Earlier Bond movies made this point somewhat. The first few Sean Connery films showed Connery as a dashing agent who was devoted to Queen and country, but mostly to winning and personal professional satisfaction. Every Bond movie shows Bond cheerily flouting protocols in favor of personal rewards, either in the form of women or revenge or the thrill of confirming his skill and egotism. Skyfall does this best since it shows the final thing that really ties Bond to his job: his relationship with M, which powers his sense of duty. Is that sense of duty merely the Queen and country, imperialistic attitude? No, it’s merely a sense of duty to his job, which, luckily, usually results in Bond being the good guy.

But not really a good guy, as Skyfall shows. Bond may have a spark of conscience left, but he follows orders more to the letter than ever before, a far cry from the Bond of Casino Royale who disobeyed orders to cruise the Mediterranean. He leaves a comrade to die and uses a woman to get closer to Silva; with regret, of course, but still, he’s a good agent…not a good man.

Earlier Bond movies tried to have it both ways. You’re always supposed to cheer Bond on, but Skyfall made it clear that when we place ourselves in Bond’s position, we do terrible things to people for sometimes unclear reasons. Obviously, it’s all coated in a veneer of panache and snappy sardonic wit and usually clean moral goals (since this is escapism, after all), but Skyfall makes that point better than most.

2: The three acts. Skyfall’s plot has its own issues, but its true success comes with it capping the Daniel Craig trilogy of Bond films; in short, being the perfect third act, or the end to the meta-formula. Other fans have delved into the Bond universe, detailing how James Bond could be a secret identity and code name, and thus continuity between the films is actually ensured, since it’s simply different British agents with similar backgrounds who assume the identity of James Bond. Others ask why we even go to that bother, since they’re just movies. Still others poke holes in the theory, showing how in Skyfall James Bond’s parents’ gravestones are actually shown, and how Lazenby’s wife was killed, but Sean Connery in Diamonds are Forever seems rather ticked off that his wife is dead, and Roger Moore visits Lazenby’s wife’s grave…all of which can be explained away fairly easily by some contorted reasoning.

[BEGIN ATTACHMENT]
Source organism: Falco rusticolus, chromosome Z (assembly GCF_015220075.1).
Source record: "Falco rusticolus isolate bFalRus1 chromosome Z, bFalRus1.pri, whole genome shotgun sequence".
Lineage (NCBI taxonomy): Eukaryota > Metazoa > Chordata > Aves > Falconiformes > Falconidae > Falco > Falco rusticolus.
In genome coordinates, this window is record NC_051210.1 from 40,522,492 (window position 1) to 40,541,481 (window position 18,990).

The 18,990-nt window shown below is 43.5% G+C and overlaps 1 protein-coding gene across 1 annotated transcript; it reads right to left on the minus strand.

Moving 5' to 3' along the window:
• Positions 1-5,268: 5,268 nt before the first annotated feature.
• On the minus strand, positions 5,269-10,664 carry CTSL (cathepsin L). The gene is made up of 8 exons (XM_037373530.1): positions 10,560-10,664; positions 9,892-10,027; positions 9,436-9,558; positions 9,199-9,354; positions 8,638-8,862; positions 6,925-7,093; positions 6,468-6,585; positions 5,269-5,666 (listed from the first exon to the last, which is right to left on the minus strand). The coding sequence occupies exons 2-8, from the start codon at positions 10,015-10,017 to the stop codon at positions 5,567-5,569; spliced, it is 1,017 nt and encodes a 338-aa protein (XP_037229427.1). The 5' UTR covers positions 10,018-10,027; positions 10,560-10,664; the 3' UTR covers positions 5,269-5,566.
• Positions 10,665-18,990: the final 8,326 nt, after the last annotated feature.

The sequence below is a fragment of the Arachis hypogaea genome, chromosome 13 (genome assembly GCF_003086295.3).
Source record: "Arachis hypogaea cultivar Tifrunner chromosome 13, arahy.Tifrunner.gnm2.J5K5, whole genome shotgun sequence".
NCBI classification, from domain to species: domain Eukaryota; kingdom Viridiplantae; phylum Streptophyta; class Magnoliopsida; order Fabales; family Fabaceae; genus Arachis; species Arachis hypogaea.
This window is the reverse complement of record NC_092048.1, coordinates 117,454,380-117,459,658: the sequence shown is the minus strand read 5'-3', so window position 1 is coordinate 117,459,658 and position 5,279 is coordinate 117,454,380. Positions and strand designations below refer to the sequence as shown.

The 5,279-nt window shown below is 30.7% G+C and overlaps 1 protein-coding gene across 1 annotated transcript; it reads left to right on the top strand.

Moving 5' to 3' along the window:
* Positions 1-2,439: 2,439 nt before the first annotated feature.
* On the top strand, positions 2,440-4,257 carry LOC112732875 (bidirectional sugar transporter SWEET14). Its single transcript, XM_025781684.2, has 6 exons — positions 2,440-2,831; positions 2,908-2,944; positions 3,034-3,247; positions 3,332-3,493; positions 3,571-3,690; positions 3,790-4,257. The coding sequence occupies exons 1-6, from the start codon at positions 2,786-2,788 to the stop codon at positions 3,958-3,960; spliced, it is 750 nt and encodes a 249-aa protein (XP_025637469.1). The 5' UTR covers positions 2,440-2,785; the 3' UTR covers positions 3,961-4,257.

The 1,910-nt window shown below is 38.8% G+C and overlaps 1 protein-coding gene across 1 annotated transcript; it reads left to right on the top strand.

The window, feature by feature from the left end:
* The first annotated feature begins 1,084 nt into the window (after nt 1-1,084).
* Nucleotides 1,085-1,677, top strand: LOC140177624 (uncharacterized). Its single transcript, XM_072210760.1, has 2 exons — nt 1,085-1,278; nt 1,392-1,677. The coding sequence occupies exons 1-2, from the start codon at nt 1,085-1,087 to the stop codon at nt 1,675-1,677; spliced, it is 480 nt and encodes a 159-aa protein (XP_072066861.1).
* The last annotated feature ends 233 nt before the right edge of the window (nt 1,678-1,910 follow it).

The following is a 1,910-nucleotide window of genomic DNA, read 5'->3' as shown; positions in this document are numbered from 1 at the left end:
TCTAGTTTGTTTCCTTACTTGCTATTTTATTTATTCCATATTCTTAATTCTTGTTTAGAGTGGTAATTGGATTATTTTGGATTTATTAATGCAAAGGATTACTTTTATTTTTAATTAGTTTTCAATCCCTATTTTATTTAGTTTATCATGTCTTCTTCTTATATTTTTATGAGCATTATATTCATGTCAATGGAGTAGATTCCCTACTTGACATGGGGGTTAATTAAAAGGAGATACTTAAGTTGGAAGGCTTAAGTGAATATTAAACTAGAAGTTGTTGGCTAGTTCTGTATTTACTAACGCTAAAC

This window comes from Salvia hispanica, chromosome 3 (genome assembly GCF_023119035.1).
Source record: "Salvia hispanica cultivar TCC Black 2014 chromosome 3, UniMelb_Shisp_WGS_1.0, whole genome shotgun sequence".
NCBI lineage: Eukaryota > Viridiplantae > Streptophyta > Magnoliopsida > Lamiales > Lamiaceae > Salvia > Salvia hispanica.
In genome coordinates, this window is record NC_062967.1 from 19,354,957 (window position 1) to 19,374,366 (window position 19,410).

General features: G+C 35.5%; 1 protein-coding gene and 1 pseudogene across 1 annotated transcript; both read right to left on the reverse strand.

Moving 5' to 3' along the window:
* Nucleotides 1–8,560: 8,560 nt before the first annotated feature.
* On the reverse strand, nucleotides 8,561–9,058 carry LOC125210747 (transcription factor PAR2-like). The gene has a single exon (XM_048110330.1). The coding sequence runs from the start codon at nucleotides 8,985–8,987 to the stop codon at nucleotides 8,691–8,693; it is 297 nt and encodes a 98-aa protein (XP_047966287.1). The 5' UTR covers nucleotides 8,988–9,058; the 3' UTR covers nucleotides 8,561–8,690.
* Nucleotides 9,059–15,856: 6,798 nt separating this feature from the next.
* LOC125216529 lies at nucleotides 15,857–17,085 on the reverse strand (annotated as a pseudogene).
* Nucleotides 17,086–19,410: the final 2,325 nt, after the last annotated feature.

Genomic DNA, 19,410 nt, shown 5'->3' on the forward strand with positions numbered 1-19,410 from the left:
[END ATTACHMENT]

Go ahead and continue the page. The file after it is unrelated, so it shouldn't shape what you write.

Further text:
But let’s establish the background. Let’s presume that Daniel Craig portrays a brash, bold secret agent in his early thirties who is picked to be the new 007 and James Bond, mainly because of his skills, but it just so happens to be that his real name is James Bond (not that uncommon of a name, actually). That takes care of the back story and continuity. In Casino Royale, he attains 00 status, meets the love of his life, and encounters a huge terrorist ring. The first act, so to speak, which ends in his gradual growth as an agent. In Quantum of Solace, he becomes an even better agent, brutal and ruthless, and takes down the terrorist ring.